October 3-4, 2018
This year's workshop coincides with ORNL's 75th Anniversary "Nuclear Week" celebration, which included networking opportunities for all.
Several events will occur during the first week of October 2018 around the commemoration of the 75th anniversary of ORNL in a week denoted “Nuclear Opportunities Week.” We are pleased to announce the ETEC Nuclear Suppliers Workshop (NSW) on Tuesday, October 2 on the ORNL campus. On Wednesday, October 3 and Thursday, October 4, ORNL will host the 4th Annual MSR Workshop, with this year’s theme of "Creating a Self-Supporting Economy of Ideas and Applications for MSRs."
The attendance fee for the Nuclear Suppliers Workshop is $150 per person, which includes meals and a hosted reception at ORNL the evening of October 2. The attendance fee for the ORNL MSR Workshop is also $150 per person, which includes a joint reception with the NSW attendees on October 2 and a hosted reception on Wednesday evening, October 3. A single fee of $200 allows attendance at both workshops.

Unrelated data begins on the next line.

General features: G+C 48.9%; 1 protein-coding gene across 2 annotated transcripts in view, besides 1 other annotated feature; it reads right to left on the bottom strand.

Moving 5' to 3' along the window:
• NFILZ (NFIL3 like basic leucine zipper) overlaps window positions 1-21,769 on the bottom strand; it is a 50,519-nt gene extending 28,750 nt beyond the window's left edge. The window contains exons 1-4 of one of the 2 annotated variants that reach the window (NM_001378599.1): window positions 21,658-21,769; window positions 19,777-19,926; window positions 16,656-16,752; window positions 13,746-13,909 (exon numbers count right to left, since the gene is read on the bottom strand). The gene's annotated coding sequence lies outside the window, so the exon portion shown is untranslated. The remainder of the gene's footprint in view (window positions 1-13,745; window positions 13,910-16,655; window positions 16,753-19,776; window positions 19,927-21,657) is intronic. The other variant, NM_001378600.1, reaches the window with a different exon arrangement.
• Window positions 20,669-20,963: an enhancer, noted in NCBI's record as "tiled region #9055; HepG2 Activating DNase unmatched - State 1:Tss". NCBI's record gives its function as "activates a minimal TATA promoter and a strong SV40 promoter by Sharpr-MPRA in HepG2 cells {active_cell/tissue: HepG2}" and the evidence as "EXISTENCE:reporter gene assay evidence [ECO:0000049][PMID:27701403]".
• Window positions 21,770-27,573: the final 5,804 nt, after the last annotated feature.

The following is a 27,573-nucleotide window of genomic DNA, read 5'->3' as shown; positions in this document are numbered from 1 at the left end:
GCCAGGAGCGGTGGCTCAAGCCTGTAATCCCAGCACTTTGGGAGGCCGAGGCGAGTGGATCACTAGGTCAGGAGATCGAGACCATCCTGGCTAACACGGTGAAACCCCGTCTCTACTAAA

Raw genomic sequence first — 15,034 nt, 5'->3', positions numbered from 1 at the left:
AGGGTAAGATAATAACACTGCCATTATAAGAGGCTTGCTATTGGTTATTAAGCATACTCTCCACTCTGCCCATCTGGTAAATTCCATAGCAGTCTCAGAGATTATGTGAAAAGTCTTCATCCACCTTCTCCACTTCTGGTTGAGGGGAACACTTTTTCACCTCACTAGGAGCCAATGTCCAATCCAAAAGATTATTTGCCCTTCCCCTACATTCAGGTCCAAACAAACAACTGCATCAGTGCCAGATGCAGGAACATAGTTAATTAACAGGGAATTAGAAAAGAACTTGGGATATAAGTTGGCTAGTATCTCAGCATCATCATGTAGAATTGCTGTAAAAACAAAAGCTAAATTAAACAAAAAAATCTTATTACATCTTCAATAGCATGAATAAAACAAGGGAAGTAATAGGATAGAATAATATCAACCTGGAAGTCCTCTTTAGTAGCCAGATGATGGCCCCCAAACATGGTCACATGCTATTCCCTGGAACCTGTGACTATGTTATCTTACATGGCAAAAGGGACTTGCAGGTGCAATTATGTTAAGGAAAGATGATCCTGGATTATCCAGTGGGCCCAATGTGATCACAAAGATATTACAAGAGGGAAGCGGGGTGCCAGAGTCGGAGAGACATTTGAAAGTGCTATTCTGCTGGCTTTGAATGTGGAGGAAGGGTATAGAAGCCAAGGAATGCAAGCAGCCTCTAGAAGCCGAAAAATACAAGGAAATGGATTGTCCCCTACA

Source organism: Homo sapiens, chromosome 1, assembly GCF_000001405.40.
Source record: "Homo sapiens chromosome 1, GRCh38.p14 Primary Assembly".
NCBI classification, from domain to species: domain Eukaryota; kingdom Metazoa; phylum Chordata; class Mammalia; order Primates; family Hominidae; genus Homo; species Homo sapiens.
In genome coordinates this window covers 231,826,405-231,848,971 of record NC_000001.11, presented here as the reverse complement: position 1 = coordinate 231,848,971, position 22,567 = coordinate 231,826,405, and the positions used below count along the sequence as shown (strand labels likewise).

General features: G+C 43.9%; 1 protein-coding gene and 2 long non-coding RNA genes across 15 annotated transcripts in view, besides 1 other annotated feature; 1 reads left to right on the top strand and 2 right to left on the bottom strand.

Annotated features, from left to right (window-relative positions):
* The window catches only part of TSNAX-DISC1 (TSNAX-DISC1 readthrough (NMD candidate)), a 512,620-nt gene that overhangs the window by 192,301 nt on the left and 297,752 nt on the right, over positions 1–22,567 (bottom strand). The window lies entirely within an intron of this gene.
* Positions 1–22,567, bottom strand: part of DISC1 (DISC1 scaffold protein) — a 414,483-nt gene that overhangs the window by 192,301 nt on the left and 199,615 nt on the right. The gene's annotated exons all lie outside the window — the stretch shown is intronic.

To learn more about all of the events happening during Nuclear Opportunities Week (NOW), visit https://eteconline.org/now/. To register for the NSW, visit https://eteconline.org/now/registration/. If interested in attending both the NSW and the MSR workshops for a reduced fee, visit https://eteconline.org/now/registration/.
This film was produced in 1969 by Oak Ridge National Laboratory for the United States Atomic Energy Commission to inform the public regarding the history, technology, and milestones of the Molten Salt Reactor Experiment (MSRE). Oak Ridge National Laboratory's Molten Salt Reactor Experiment was designed to assess the viability of liquid fuel reactor technologies for use in commercial power generation. It operated from January 1965 through December 1969, logging more than 13,000 hours at full power during its four-year run. The MSRE was designated a nuclear historic landmark in 1994.
Video shows a demonstration of replacing the major components of a molten salt reactor mock-up built by ORNL in the late 1950s - early 1960s using remote handling technology.